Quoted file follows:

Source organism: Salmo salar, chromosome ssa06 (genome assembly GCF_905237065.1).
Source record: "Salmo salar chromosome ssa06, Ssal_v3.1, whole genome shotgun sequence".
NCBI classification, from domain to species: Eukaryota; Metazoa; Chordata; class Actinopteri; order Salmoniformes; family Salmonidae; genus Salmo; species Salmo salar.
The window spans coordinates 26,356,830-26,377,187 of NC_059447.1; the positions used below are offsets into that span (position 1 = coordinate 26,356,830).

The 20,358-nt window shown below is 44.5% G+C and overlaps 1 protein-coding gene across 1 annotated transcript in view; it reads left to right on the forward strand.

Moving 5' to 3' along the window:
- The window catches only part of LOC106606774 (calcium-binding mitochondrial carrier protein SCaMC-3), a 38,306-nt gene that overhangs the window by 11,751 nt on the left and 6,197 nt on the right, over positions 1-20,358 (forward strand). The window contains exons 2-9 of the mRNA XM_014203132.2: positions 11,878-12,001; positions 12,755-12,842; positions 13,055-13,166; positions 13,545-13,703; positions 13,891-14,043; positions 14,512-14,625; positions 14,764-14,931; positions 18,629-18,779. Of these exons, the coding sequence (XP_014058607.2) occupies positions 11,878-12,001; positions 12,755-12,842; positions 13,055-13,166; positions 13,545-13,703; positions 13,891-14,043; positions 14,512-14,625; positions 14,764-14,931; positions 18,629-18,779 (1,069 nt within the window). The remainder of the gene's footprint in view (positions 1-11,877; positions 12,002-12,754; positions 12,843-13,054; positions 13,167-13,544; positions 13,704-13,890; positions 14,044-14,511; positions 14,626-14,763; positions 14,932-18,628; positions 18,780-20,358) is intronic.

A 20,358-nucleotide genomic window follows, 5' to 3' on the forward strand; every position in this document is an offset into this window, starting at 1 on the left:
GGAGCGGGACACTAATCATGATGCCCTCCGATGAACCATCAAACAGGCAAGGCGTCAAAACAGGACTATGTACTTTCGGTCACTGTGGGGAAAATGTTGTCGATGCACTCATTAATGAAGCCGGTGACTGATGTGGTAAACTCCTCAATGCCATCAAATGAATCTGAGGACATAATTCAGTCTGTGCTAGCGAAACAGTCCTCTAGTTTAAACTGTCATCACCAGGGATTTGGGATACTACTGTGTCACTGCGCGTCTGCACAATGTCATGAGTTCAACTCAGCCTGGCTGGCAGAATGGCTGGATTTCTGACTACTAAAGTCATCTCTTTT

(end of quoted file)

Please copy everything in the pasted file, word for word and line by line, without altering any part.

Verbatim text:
Source organism: Salmo salar, chromosome ssa06 (genome assembly GCF_905237065.1).
Source record: "Salmo salar chromosome ssa06, Ssal_v3.1, whole genome shotgun sequence".
NCBI classification, from domain to species: Eukaryota; Metazoa; Chordata; class Actinopteri; order Salmoniformes; family Salmonidae; genus Salmo; species Salmo salar.
The window spans coordinates 26,356,830-26,377,187 of NC_059447.1; the positions used below are offsets into that span (position 1 = coordinate 26,356,830).

The 20,358-nt window shown below is 44.5% G+C and overlaps 1 protein-coding gene across 1 annotated transcript in view; it reads left to right on the forward strand.

Moving 5' to 3' along the window:
- The window catches only part of LOC106606774 (calcium-binding mitochondrial carrier protein SCaMC-3), a 38,306-nt gene that overhangs the window by 11,751 nt on the left and 6,197 nt on the right, over positions 1-20,358 (forward strand). The window contains exons 2-9 of the mRNA XM_014203132.2: positions 11,878-12,001; positions 12,755-12,842; positions 13,055-13,166; positions 13,545-13,703; positions 13,891-14,043; positions 14,512-14,625; positions 14,764-14,931; positions 18,629-18,779. Of these exons, the coding sequence (XP_014058607.2) occupies positions 11,878-12,001; positions 12,755-12,842; positions 13,055-13,166; positions 13,545-13,703; positions 13,891-14,043; positions 14,512-14,625; positions 14,764-14,931; positions 18,629-18,779 (1,069 nt within the window). The remainder of the gene's footprint in view (positions 1-11,877; positions 12,002-12,754; positions 12,843-13,054; positions 13,167-13,544; positions 13,704-13,890; positions 14,044-14,511; positions 14,626-14,763; positions 14,932-18,628; positions 18,780-20,358) is intronic.

A 20,358-nucleotide genomic window follows, 5' to 3' on the forward strand; every position in this document is an offset into this window, starting at 1 on the left:
GGAGCGGGACACTAATCATGATGCCCTCCGATGAACCATCAAACAGGCAAGGCGTCAAAACAGGACTATGTACTTTCGGTCACTGTGGGGAAAATGTTGTCGATGCACTCATTAATGAAGCCGGTGACTGATGTGGTAAACTCCTCAATGCCATCAAATGAATCTGAGGACATAATTCAGTCTGTGCTAGCGAAACAGTCCTCTAGTTTAAACTGTCATCACCAGGGATTTGGGATACTACTGTGTCACTGCGCGTCTGCACAATGTCATGAGTTCAACTCAGCCTGGCTGGCAGAATGGCTGGATTTCTGACTACTAAAGTCATCTCTTTT